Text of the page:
Mind Map FullMind Mapping is an information organizing technique, also called web mapping, concept mapping, spider mapping, or spray mapping. It involves building a fairly free-form web of related concepts with pathways between them. Useful for almost any aspects of GMing, it can be applied to brainstorming ideas, planning campaigns, settings, adventures, characters, locations, and pretty much anything else.

The execution is simple. Write down the big idea in the center of a blank sheet of paper, then write down a smaller related idea nearby and draw a line between the two. Repeat. Repeat. Repeat. Outside the big idea will be a ring of categories or topics. If you’re making a country, the next tier might be things like economy, government, ecology, etc… Anything you might have an idea about is fair game. From those spring more specific details. Ecology might have a link to various sub locations or notes on weather.

Let’s take a look at a campaign I’m working on as an example: I’m imagining a site based campaign with a setting similar to Planescape or Spelljammer. Set in a major hub city in the ethereal plane near common termini for magical and ship based travel. I start with the big idea:

Click on any of these pictures for a better view, btw.

Mind Map Start

From there I add three major topics I want to think about. Features: what does this big floating rock look like? Adventure Types: What is there to do here? and Atmosphere: What kind of themes and feelings do I want to invoke?

Mind Map Tier 1

Of course order’s not important. If I had wanted to completely flesh out features before I moved on to adventure types, I could have. Similarly if I decide to add a fourth big topic later, that’s not a problem. But for demonstration’s sake, next I’ll add some stuff to Atmosphere/Theme:

Mind Map Themes

Next is Adventure types, then Features:

Mind Map Adventures

Mind Map Features

Here’s what the whole thing looks like together:

Mind Map Full

Mind maps offer some advantages over more common organizational and note taking methods. They’re fast and easy to create, they only require you write down essential “bytes” of information, they have a visual organization that’s easy to grasp, they can create visual structures that approximate the relationships contained within, and they make cool pictures!

They can however, take up inordinate amounts of physical space and it’s easy to accidently duplicate information (if you find yourself mentioning the castle in two places just draw a new line between the multiple instances and only use one).

For the mind maps shown above, I used the free android app SimpleMind Free. There are plenty of other tech and luddite options available as well.

About  Matthew J. Neagley

First introduced to RPGs through the DnD Red Box Set in 1990, Matt fights on ongoing battle with GMing ADD, leaving his to-do list littered with the broken wrecks of half-formed campaigns, worlds, characters, settings, and home-brewed systems. Luckily, his wife is also a GM, providing him with time on both sides of the screen.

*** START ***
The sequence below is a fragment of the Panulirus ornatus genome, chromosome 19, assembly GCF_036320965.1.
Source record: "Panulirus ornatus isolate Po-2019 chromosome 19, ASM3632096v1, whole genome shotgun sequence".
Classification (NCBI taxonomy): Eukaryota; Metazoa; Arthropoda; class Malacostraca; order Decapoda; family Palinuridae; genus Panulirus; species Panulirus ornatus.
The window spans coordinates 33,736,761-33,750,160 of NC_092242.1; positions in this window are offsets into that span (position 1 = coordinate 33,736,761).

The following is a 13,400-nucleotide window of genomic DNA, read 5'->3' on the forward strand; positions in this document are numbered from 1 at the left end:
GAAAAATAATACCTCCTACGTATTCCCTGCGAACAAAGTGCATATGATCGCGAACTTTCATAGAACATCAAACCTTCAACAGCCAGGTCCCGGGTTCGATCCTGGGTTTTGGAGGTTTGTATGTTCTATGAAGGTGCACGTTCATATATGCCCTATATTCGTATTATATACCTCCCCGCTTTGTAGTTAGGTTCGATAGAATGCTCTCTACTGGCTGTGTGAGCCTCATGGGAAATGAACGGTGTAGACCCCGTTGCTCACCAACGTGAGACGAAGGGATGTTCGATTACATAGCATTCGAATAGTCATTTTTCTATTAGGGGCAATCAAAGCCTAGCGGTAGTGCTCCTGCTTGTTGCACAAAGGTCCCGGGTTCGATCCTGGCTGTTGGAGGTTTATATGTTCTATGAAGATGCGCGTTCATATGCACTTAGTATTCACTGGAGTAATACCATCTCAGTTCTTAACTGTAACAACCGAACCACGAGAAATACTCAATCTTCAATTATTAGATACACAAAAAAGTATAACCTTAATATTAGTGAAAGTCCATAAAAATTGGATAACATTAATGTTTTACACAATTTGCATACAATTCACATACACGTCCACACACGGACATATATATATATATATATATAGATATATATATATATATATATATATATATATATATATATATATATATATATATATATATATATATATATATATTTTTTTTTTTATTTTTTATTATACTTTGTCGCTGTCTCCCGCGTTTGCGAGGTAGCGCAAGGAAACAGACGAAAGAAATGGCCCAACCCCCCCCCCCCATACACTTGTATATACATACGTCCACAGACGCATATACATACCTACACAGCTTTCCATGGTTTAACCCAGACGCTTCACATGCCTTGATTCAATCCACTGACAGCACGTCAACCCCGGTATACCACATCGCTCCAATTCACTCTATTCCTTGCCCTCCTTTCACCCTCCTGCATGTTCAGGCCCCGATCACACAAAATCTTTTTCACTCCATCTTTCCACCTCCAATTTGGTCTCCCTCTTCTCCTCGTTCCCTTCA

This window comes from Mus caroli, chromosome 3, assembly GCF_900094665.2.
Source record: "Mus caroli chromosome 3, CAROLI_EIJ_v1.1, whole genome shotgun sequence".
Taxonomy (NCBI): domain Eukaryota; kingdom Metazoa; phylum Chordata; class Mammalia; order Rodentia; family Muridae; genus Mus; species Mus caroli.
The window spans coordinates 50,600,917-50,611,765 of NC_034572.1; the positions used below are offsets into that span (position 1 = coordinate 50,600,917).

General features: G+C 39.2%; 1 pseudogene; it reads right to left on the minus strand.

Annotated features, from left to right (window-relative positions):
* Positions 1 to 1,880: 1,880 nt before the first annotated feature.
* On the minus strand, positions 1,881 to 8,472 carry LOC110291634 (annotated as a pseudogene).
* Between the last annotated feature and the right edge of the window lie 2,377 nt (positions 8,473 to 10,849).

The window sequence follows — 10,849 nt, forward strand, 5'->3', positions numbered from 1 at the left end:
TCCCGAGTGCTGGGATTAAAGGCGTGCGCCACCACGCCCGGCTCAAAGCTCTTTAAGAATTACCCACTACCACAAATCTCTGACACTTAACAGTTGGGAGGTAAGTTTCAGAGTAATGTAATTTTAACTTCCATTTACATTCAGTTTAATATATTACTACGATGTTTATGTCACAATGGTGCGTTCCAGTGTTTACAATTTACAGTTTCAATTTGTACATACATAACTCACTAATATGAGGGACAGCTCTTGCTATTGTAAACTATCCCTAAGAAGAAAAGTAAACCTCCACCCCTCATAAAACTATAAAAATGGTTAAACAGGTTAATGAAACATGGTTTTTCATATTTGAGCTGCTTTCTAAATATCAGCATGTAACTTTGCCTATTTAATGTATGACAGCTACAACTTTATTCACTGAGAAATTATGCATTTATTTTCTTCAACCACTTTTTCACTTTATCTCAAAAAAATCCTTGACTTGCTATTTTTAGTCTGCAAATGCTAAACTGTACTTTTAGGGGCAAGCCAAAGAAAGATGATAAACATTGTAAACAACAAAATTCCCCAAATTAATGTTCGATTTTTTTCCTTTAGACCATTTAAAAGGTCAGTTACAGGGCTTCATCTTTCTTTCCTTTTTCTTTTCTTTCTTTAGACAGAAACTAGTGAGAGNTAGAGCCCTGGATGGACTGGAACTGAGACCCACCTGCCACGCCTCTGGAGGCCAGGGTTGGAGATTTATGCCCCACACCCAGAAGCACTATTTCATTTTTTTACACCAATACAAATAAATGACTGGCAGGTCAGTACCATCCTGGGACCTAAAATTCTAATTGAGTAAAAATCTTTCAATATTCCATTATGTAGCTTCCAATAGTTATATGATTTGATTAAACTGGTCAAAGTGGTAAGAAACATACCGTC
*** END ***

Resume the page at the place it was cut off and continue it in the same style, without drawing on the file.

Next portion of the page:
9 Responses to Mind Mapping Game Prep

  1. I love this technique– I find that it captures some ideas and responds better to brainstorming than my traditional and loved lists.

  2. For me I would usually do something like the above in written format, kind of like a very dry history brief but I found those taking forever and with a lot of wasted time and energy on unnecessary words and worrying about order etc…

  3. Maybe this is just me, but mind maps don’t strike me as very helpful. They might be good to develop an idea, but as soon as the first thoughts are put together, it’s time for bullet points.

    I especially hate the fact that as soon as you scramble some ideas together, mind maps tend to expand to endless proportions. Sooner or later, you’ll either loose track of your thoughts or you’ll run out of space on your paper.

    I also prefer to structure my ideas in bullet points since then you can organise them by importance, alphabet, or else. And you have more space to write this way:)

  4. Use these all the time. I learned about them as study tools. The idea is that every person processes information differently. Each map is unique to the person. And because they eliminate inefficient words (all the stuff that makes a sentence), retention of info is very high when doing this for class notes. Used for gaming, and they’re basically the ultimate in prep lite. An hour mapping like this can yield a day’s worth of material, particularly if you’re ok fleshing things out on the fly. Another benefit is that you can plan alternatives quickly, and anticipate party decisions by covering all the obvious choices. When they take option “I didn’t think of that”, you can brain web on the fly, or in your head, a satisfying course of events.